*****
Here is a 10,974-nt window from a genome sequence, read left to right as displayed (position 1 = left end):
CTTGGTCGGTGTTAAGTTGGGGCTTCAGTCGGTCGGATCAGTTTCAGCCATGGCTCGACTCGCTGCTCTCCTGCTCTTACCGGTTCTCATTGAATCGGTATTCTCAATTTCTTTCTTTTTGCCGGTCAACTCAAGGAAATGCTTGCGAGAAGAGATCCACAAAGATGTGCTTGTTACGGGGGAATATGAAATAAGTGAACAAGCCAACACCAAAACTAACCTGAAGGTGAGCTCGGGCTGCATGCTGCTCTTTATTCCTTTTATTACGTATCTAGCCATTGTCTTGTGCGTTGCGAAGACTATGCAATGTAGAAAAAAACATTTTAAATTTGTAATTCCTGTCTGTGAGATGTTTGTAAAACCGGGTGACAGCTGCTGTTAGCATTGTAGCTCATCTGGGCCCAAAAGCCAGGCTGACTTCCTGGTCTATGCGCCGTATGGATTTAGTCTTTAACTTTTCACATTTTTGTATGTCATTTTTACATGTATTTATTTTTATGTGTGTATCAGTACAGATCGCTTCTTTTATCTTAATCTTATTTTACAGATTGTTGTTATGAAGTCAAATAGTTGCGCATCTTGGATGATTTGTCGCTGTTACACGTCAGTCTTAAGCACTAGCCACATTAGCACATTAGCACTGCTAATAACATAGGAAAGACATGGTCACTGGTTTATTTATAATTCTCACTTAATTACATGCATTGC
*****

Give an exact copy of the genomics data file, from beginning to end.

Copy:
Here is a 10,974-nt window from a genome sequence, read left to right as displayed (position 1 = left end):
CTTGGTCGGTGTTAAGTTGGGGCTTCAGTCGGTCGGATCAGTTTCAGCCATGGCTCGACTCGCTGCTCTCCTGCTCTTACCGGTTCTCATTGAATCGGTATTCTCAATTTCTTTCTTTTTGCCGGTCAACTCAAGGAAATGCTTGCGAGAAGAGATCCACAAAGATGTGCTTGTTACGGGGGAATATGAAATAAGTGAACAAGCCAACACCAAAACTAACCTGAAGGTGAGCTCGGGCTGCATGCTGCTCTTTATTCCTTTTATTACGTATCTAGCCATTGTCTTGTGCGTTGCGAAGACTATGCAATGTAGAAAAAAACATTTTAAATTTGTAATTCCTGTCTGTGAGATGTTTGTAAAACCGGGTGACAGCTGCTGTTAGCATTGTAGCTCATCTGGGCCCAAAAGCCAGGCTGACTTCCTGGTCTATGCGCCGTATGGATTTAGTCTTTAACTTTTCACATTTTTGTATGTCATTTTTACATGTATTTATTTTTATGTGTGTATCAGTACAGATCGCTTCTTTTATCTTAATCTTATTTTACAGATTGTTGTTATGAAGTCAAATAGTTGCGCATCTTGGATGATTTGTCGCTGTTACACGTCAGTCTTAAGCACTAGCCACATTAGCACATTAGCACTGCTAATAACATAGGAAAGACATGGTCACTGGTTTATTTATAATTCTCACTTAATTACATGCATTGC